Transgender Canadians who don't identify as male or female won't be counted in the upcoming census of the population.
Big data lovers rejoiced last November when the newly elected Liberal government announced it was bringing back the long-form census after it was killed by the previous government in 2010 and replaced with a short voluntary survey. The long-form census had been mandatory for 35 years and included detailed questions ranging from income to education levels. The new census for 2016 will be mailed in the coming months.
But Quinn Nelson, a transgender university student from Calgary who identifies neither as a man nor a woman, is concerned because the questionnaire only provides a male or female option to answer the question about gender.
"As a non-binary person, often when I fill out forms there's only two options given to me and that's not enough for me," Nelson said in an interview with CBC. "The census is used by a lot of policy makers, sociologists, and government officials to make decisions. And they really need to know what their population is. That's the point of the census."
Nelson was worried that not answering the question would be against the law, and emailed the minister of innovation, science and economic development, Navdeep Bains, who's in charge of Statistics Canada, about the issue in November, but didn't get a reply.
The deputy chief statistician for Statistics Canada did reach out to Nelson and said it would be okay to leave the question blank, according to Nelson. "I was told to answer neither, but also to answer in the comments why I found the question inadequate," said Nelson.
Nelson added that future censuses should have a third option, "other," included in the answer to the gender question.
"The way that the census will count people and give that data that non-binary people exist is very valuable to us," Nelson added. "The reality is that the vast majority of people will fit into either the male or female. And 'other,' while not specific, still is good information."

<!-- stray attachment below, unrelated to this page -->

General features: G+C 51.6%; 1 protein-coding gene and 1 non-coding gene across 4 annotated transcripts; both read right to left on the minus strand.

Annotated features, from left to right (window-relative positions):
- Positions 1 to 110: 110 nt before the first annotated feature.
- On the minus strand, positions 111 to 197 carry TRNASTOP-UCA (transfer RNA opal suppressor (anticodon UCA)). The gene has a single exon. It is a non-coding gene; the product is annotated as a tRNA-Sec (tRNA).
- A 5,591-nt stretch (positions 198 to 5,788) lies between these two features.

Statistics Canada spokesperson Marie-Claude Deslandes confirmed to VICE News in an email that trans people who identify as neither male nor female can leave the gender section blank or indicate the gender with which they identify.
"Statistics Canada Information is collected according to two categories for sex: male and female. Transgender, transsexual, and intersex Canadians are invited to indicate the sex (male or female) with which they most associate themselves."
She said that during the "extensive" consultations for the 2016 census "no major issue was brought forth … for the question on sex." However, the public will be consulted ahead of the next census in 2021 in order to "better formulate questions to serve all Canadians."
Related: The Return of Big Data in Canada
Further, information for transgender people filling out the 2016 census will be posted online and provided over the phone by department employees.
Nelson suggested transgender people comprise around 1 percent of the Canadian population in the email to the minister in charge of Statistics Canada, though reliable data on the number of transgender Canadians is scant.
Last year, Laverne Cox, star of the Netflix hit Orange is the New Black, publicly called out the US census for not counting trans people.
In 2007, Nepal became the first country to include a "third gender" on its national census.
Watch the VICE Canada documentary, On Hold: Canadian Transgender Health Access:
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